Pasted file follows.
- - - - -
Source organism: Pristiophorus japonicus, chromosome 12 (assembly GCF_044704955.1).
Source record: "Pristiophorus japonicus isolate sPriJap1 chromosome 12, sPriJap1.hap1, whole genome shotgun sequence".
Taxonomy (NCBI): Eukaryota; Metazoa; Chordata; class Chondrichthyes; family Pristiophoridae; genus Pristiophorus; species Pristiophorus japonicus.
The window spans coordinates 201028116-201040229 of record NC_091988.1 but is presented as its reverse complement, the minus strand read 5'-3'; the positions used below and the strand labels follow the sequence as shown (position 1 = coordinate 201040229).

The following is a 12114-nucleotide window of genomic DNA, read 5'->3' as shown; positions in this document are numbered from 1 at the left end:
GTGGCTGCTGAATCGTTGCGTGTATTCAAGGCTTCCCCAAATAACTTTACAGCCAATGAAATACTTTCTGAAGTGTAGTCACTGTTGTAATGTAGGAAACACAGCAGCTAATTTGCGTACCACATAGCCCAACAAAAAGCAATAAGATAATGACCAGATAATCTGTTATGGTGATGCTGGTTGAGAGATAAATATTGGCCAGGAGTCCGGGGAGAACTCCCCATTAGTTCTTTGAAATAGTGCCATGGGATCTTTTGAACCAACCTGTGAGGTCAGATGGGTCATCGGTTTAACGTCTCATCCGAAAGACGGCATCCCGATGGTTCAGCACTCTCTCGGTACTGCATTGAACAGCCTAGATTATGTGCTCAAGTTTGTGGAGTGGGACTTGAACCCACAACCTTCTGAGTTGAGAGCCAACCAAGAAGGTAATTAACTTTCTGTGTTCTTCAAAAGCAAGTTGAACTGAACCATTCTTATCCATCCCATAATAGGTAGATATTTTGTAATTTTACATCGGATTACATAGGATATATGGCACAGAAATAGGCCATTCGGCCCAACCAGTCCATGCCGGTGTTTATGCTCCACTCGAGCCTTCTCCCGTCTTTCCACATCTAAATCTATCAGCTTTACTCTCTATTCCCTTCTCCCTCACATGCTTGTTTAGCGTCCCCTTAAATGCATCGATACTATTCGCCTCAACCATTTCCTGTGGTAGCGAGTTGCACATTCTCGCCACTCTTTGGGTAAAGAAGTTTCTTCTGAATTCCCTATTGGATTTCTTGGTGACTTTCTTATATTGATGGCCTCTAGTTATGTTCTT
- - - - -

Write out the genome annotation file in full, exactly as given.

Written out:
Source organism: Pristiophorus japonicus, chromosome 12 (assembly GCF_044704955.1).
Source record: "Pristiophorus japonicus isolate sPriJap1 chromosome 12, sPriJap1.hap1, whole genome shotgun sequence".
Taxonomy (NCBI): Eukaryota; Metazoa; Chordata; class Chondrichthyes; family Pristiophoridae; genus Pristiophorus; species Pristiophorus japonicus.
The window spans coordinates 201028116-201040229 of record NC_091988.1 but is presented as its reverse complement, the minus strand read 5'-3'; the positions used below and the strand labels follow the sequence as shown (position 1 = coordinate 201040229).

The following is a 12114-nucleotide window of genomic DNA, read 5'->3' as shown; positions in this document are numbered from 1 at the left end:
GTGGCTGCTGAATCGTTGCGTGTATTCAAGGCTTCCCCAAATAACTTTACAGCCAATGAAATACTTTCTGAAGTGTAGTCACTGTTGTAATGTAGGAAACACAGCAGCTAATTTGCGTACCACATAGCCCAACAAAAAGCAATAAGATAATGACCAGATAATCTGTTATGGTGATGCTGGTTGAGAGATAAATATTGGCCAGGAGTCCGGGGAGAACTCCCCATTAGTTCTTTGAAATAGTGCCATGGGATCTTTTGAACCAACCTGTGAGGTCAGATGGGTCATCGGTTTAACGTCTCATCCGAAAGACGGCATCCCGATGGTTCAGCACTCTCTCGGTACTGCATTGAACAGCCTAGATTATGTGCTCAAGTTTGTGGAGTGGGACTTGAACCCACAACCTTCTGAGTTGAGAGCCAACCAAGAAGGTAATTAACTTTCTGTGTTCTTCAAAAGCAAGTTGAACTGAACCATTCTTATCCATCCCATAATAGGTAGATATTTTGTAATTTTACATCGGATTACATAGGATATATGGCACAGAAATAGGCCATTCGGCCCAACCAGTCCATGCCGGTGTTTATGCTCCACTCGAGCCTTCTCCCGTCTTTCCACATCTAAATCTATCAGCTTTACTCTCTATTCCCTTCTCCCTCACATGCTTGTTTAGCGTCCCCTTAAATGCATCGATACTATTCGCCTCAACCATTTCCTGTGGTAGCGAGTTGCACATTCTCGCCACTCTTTGGGTAAAGAAGTTTCTTCTGAATTCCCTATTGGATTTCTTGGTGACTTTCTTATATTGATGGCCTCTAGTTATGTTCTT